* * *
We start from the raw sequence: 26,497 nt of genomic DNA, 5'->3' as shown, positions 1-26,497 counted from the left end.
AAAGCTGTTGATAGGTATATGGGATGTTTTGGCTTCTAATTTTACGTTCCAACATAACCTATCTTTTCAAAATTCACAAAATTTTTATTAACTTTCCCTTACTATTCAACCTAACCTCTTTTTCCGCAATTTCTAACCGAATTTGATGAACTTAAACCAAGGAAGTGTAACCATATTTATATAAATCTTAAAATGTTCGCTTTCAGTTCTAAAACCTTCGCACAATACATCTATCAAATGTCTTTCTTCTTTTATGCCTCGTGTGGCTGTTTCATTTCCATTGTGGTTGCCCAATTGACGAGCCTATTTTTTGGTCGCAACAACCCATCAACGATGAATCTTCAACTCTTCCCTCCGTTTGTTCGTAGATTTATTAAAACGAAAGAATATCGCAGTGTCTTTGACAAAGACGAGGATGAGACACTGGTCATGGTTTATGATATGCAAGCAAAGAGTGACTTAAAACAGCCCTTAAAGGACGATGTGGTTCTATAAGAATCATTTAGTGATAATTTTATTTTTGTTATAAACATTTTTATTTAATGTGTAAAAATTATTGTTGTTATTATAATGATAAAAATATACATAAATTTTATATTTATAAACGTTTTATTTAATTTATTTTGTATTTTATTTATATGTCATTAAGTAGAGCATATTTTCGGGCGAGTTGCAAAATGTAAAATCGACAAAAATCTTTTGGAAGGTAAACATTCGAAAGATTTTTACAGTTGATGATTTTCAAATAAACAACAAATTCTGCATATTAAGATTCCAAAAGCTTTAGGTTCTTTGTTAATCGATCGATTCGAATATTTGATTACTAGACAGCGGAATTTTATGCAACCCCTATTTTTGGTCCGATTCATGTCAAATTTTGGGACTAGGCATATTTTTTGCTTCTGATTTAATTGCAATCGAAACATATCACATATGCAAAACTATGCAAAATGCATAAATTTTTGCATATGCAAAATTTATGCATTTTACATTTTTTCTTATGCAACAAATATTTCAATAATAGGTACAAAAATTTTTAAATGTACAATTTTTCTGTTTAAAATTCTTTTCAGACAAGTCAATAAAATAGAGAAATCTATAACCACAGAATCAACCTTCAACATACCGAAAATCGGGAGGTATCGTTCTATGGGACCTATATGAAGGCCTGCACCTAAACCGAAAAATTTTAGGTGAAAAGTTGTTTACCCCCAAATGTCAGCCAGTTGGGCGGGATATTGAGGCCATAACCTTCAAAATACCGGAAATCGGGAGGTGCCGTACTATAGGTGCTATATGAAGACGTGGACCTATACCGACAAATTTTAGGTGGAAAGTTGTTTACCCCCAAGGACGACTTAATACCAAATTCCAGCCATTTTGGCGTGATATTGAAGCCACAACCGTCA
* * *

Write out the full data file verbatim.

We start from the raw sequence: 26,497 nt of genomic DNA, 5'->3' as shown, positions 1-26,497 counted from the left end.
AAAGCTGTTGATAGGTATATGGGATGTTTTGGCTTCTAATTTTACGTTCCAACATAACCTATCTTTTCAAAATTCACAAAATTTTTATTAACTTTCCCTTACTATTCAACCTAACCTCTTTTTCCGCAATTTCTAACCGAATTTGATGAACTTAAACCAAGGAAGTGTAACCATATTTATATAAATCTTAAAATGTTCGCTTTCAGTTCTAAAACCTTCGCACAATACATCTATCAAATGTCTTTCTTCTTTTATGCCTCGTGTGGCTGTTTCATTTCCATTGTGGTTGCCCAATTGACGAGCCTATTTTTTGGTCGCAACAACCCATCAACGATGAATCTTCAACTCTTCCCTCCGTTTGTTCGTAGATTTATTAAAACGAAAGAATATCGCAGTGTCTTTGACAAAGACGAGGATGAGACACTGGTCATGGTTTATGATATGCAAGCAAAGAGTGACTTAAAACAGCCCTTAAAGGACGATGTGGTTCTATAAGAATCATTTAGTGATAATTTTATTTTTGTTATAAACATTTTTATTTAATGTGTAAAAATTATTGTTGTTATTATAATGATAAAAATATACATAAATTTTATATTTATAAACGTTTTATTTAATTTATTTTGTATTTTATTTATATGTCATTAAGTAGAGCATATTTTCGGGCGAGTTGCAAAATGTAAAATCGACAAAAATCTTTTGGAAGGTAAACATTCGAAAGATTTTTACAGTTGATGATTTTCAAATAAACAACAAATTCTGCATATTAAGATTCCAAAAGCTTTAGGTTCTTTGTTAATCGATCGATTCGAATATTTGATTACTAGACAGCGGAATTTTATGCAACCCCTATTTTTGGTCCGATTCATGTCAAATTTTGGGACTAGGCATATTTTTTGCTTCTGATTTAATTGCAATCGAAACATATCACATATGCAAAACTATGCAAAATGCATAAATTTTTGCATATGCAAAATTTATGCATTTTACATTTTTTCTTATGCAACAAATATTTCAATAATAGGTACAAAAATTTTTAAATGTACAATTTTTCTGTTTAAAATTCTTTTCAGACAAGTCAATAAAATAGAGAAATCTATAACCACAGAATCAACCTTCAACATACCGAAAATCGGGAGGTATCGTTCTATGGGACCTATATGAAGGCCTGCACCTAAACCGAAAAATTTTAGGTGAAAAGTTGTTTACCCCCAAATGTCAGCCAGTTGGGCGGGATATTGAGGCCATAACCTTCAAAATACCGGAAATCGGGAGGTGCCGTACTATAGGTGCTATATGAAGACGTGGACCTATACCGACAAATTTTAGGTGGAAAGTTGTTTACCCCCAAGGACGACTTAATACCAAATTCCAGCCATTTTGGCGTGATATTGAAGCCACAACCGTCA